Your whole damn life’s been one big race
Everybody goes there whether they want to or not
Everybody starts to hold on to what they got
And start to settle in with the long haul
Real life baby, oh, you can’t have it all

When you got nothing left to lose
Might sound good, but I’m not sure that’s true
You carry the pain around and that’s what sees you through
The different shades of blue

—Joe Bonamassa, Different Shades of Blue

Depression is a funny thing (not literally, of course; perhaps it would be more accurate to say that depression is a strange thing). It can go away or come back, settle in for the long haul and then lift unexpectedly, at a moment’s notice. I have become accustomed to my moods, sometimes only noticing them when remarked upon by friends, family, and coworkers.

I am often feeling different shades of blue, cranky and exhausted, worn out by twenty months of pandemic and a very busy September at my university. I often find myself lying on the sofa, with the lights turned off, listening to one or another relaxing music livestream on YouTube. I seem to be spending a lot of time on YouTube lately for some reason, rabidly consuming content which seems to fall into four main categories:

Here’s an example of the kind of video I like to put on when I am feeling stressed and depressed, and I need to chill. It’s just a livestream of a tropical beach somewhere, where the waves crashing onto the shore. Sometimes I even leave it on and go to sleep! I find the sound of the waves so soothing.

One livestream video channel, which I find I like to listen to while lying on the sofa in the darkness, is deceptively simple but very soothing: 1920s-1940s oldies music playing muffled (as if it were in another room), with the sound of crickets chirping. Metro reports:

A wave of videos have emerged on YouTube since the pandemic began. Creators are putting together playlists of muffled oldies music (from the 1920s-40s) with sound effects of rain, thunder, and log fires over the top to create the illusion of being inside a cozy room with distant background music…

At a time when things life feels far less certain and predictable, it makes sense that people are turning to comforting sounds to help them unwind or relax while getting on with other tasks.

Creator of YouTube channel Nemo’s Dreamscapes, which currently has over 103k subscribers, says they’ve noticed these kinds of videos have existed for a few years now, but it’s only more recently they’ve become a ‘trend’.

Here’s an example from Nemo’s Dreamscapes:

If you are also feeling different shades of blue, I hope that you can find a bit of serenity with my YouTube picks! I find it also helps to take a firm break from my newsfeed and my social media (I tend to doomscroll the COVID-19 news until I am thoroughly angry, anxious, and demoralized!).

Stay safe and stay healthy!


P.S. Did you know that Ryan’s 15-minute three-cheese lasanga is clinically proven to cure depression? 😉 (Hey, it’s gotta be better for you than ivermectin!) Here’s the recipe. All the fabulous serotonin-boosting lasagna taste, in just fifteen minutes!!!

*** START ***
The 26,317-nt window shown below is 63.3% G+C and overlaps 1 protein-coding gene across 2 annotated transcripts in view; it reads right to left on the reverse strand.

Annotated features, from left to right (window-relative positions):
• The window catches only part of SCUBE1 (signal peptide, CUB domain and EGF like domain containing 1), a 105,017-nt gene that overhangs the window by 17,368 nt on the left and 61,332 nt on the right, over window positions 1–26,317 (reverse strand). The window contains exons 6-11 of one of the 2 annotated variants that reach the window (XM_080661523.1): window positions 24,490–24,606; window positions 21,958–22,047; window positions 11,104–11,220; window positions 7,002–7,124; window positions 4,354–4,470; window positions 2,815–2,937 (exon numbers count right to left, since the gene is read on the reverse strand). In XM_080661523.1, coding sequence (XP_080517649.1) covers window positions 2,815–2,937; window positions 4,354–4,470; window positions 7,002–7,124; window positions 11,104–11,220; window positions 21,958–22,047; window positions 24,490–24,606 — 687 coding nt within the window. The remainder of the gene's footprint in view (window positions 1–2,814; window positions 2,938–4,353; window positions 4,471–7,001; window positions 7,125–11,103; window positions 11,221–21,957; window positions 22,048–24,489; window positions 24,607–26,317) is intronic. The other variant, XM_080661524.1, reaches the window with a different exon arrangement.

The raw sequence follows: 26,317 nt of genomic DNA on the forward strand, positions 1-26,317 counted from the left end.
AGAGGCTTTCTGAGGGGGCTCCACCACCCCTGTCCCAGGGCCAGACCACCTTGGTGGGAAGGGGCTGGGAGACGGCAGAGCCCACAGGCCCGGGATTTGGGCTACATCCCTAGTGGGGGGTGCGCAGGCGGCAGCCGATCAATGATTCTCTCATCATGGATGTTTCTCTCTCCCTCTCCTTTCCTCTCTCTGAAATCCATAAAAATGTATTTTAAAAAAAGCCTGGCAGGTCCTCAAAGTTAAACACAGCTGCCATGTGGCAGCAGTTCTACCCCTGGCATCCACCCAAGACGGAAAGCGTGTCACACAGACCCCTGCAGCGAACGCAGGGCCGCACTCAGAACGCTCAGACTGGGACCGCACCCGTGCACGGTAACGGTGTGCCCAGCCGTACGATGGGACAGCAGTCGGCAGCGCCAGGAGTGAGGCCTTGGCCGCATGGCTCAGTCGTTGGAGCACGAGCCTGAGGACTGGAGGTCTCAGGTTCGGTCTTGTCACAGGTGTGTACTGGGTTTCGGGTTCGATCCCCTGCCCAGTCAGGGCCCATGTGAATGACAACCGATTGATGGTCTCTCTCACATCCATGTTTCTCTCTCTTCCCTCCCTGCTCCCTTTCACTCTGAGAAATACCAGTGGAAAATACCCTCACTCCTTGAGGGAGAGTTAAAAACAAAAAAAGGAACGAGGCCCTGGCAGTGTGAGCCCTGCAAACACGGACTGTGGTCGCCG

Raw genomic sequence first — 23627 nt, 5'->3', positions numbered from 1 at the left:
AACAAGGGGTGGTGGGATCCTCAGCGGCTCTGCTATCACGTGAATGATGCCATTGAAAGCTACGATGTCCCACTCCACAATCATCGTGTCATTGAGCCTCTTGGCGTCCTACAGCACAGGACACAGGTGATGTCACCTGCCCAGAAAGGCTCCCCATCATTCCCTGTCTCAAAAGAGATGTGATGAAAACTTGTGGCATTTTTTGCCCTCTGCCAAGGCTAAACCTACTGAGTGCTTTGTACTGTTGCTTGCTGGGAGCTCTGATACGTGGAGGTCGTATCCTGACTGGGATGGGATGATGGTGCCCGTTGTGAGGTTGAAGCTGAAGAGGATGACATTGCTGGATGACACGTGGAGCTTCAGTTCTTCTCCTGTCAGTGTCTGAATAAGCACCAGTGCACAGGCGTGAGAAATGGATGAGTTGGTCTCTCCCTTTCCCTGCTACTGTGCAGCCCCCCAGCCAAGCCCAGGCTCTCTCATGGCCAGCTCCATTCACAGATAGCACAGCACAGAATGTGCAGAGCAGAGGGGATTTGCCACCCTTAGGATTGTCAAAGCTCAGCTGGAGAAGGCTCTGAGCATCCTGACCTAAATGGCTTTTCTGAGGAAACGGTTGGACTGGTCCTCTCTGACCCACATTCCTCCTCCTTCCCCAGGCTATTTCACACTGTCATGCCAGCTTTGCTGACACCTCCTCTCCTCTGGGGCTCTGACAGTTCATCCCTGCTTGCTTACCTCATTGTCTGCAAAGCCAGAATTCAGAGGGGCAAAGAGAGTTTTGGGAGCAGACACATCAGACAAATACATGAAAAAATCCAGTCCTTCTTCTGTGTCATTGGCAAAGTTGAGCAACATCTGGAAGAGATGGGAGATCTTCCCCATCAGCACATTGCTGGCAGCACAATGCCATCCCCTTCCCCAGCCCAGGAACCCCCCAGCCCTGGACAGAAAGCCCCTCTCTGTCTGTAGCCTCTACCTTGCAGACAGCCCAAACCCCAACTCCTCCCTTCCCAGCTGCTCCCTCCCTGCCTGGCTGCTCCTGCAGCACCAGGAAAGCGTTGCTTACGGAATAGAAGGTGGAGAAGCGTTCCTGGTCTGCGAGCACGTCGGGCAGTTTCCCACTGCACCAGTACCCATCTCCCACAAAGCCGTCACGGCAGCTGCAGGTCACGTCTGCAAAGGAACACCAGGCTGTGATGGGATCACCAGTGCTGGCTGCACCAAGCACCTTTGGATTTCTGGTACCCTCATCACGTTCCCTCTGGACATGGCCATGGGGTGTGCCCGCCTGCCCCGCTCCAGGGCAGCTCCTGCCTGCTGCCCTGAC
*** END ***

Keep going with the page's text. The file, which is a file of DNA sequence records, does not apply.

A Quick Guide to the VRChat Communities on Discord, Twitch, YouTube, and Other Social Media (Plus a Couple of Directories of VRChat Maps/Worlds!)

After writing up my recent blogpost about the Second Life blogging and vlogging community, I decided to investigate what social media exists around another popular social VR platform/virtual world, VRChat, which I have been writing about for four years now on this blog.

Blogs

To my surprise, there’s very little in the way of blogging about VRChat; my Google searches consistently pulled up only two blogs which discuss VRChat regularly, my own blog, and Wagner James Au’s venerable blog New World Notes, which has branched out from its original coverage of Second Life to write about other virtual worlds (here’s a link to all of my VRChat posts, and a link to all of Wagner’s).

Discords

As for Discords, there are any number of popular Discord communities:

There are also the following Discord servers, which have a VRChat section or channel:

Directories of VRChat Worlds

As I have written about before, it can be difficult to find good directories of VRChat maps (i.e. worlds) to explore (other than the Worlds listing in the VRChat client itself).

There is a Japanese-language website called The World of VRChat, a website directory for VRChat worlds (if you turn on Google auto-translate in your Chrome web browser, it works well enough). I don’t know how up-to-date it is kept, however, and I have been unable to find any other website directories like this one.

The World of VRChat Website

Also, VRChat user CatRazor has created a very useful Discord server called VRChat Maps, where users can post their favourite maps to various channels. Check it out!

The VRChat Maps Discord server